After a comparatively dry wet season, barramundi fishing will be more of a challenge than usual in the Top End this year.
Story By David Hancock
At the end of a Top End wet season in March or April, freshwater runs off the coastal floodplains into rivers and creeks, taking with it an abundance of insects, plant life and newly spawned marine creatures – a veritable soup of life.
Waiting to devour this ‘soup’ is one of the region’s most voracious feeders, the barramundi. A little further up the food chain are saltwater crocodiles, which feast on the fish. They share the rivers with a growing number of anglers who recognise the run-off as not only the end of the wet, but also the start of the barramundi-fishing season.
The brilliant silver-coloured fish, which can grow to more than 1.25 metres and weigh more than 20 kilograms, is at its most active at the end of the wet season and is still lively right up to the end of the dry season in September. The barramundi has been revered in northern Australia for centuries – rock-art galleries in Kakadu National Park and Arnhem Land attest to the creature’s popularity with Aboriginal people. There, in all their glory, are huge paintings of barramundi that date back more than 10,000 years.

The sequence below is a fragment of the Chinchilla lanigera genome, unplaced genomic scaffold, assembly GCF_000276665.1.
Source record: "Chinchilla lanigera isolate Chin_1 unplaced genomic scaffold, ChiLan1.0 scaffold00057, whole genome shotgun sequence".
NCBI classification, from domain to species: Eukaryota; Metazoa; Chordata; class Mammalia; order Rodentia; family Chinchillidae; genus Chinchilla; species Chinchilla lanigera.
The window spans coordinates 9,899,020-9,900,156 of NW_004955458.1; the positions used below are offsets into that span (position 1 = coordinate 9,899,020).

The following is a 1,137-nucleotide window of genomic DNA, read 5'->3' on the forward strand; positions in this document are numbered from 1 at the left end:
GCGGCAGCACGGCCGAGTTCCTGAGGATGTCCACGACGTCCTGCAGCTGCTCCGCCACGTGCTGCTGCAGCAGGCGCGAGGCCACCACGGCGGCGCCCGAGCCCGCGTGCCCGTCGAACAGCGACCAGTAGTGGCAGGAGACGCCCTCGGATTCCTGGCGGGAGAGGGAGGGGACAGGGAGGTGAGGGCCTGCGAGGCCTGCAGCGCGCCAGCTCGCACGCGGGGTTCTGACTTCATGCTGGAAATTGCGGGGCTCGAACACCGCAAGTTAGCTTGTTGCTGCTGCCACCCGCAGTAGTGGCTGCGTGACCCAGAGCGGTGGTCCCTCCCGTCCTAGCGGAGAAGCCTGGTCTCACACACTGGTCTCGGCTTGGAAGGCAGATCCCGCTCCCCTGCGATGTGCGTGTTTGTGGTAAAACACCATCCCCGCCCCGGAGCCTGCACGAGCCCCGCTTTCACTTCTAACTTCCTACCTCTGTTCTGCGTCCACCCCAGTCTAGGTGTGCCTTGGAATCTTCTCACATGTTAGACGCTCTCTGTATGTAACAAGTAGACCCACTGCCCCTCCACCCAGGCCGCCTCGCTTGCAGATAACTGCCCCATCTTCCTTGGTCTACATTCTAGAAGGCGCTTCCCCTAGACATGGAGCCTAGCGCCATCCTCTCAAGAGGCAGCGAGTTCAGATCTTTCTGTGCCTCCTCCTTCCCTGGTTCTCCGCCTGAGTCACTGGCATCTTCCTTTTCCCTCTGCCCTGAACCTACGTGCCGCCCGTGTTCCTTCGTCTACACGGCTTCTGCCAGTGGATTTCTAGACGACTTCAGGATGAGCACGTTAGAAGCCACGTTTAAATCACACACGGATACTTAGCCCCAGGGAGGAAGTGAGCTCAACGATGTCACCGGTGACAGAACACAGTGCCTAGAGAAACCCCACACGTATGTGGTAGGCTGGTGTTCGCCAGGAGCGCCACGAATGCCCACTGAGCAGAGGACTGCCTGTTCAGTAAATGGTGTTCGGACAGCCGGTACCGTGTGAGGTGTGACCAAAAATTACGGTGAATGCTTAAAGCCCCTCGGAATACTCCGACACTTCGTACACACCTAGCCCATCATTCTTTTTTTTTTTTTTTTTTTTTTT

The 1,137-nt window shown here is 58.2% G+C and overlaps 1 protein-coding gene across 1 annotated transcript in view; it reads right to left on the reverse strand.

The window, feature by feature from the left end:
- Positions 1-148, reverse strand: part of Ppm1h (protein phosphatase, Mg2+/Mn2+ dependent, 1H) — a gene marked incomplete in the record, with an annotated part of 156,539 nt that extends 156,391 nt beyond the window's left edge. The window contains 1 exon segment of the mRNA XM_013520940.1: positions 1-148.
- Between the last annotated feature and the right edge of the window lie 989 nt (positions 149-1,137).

Fish such as barramundi and saratoga were a staple diet of coastal and river-dwelling people long before Europeans arrived. Instead of using rods and boats to catch the fish, Aboriginal people wove traps out of palm fronds and speared the fish in shallow water. As today, their only competition was the dangerous saltwater crocodile.
From his tackle shop in Katherine, 330 kilometres south of Darwin, Warren de With is well positioned to go fishing. He can either go west towards the mighty Victoria River, south-east to the Roper River or north to the coast and the South Alligator, Mary and Adelaide river systems. “Most anglers know that if you are not here at the right time you can miss the better part of fishing in the Top End, and the run-off is the most productive time,” Warren says. “Each week I get literally hundreds of calls from people wanting to know how the wet season is going so they can start planning their pilgrimage here.”
This story excerpt is from Issue #89
Outback Magazine: June/July 2013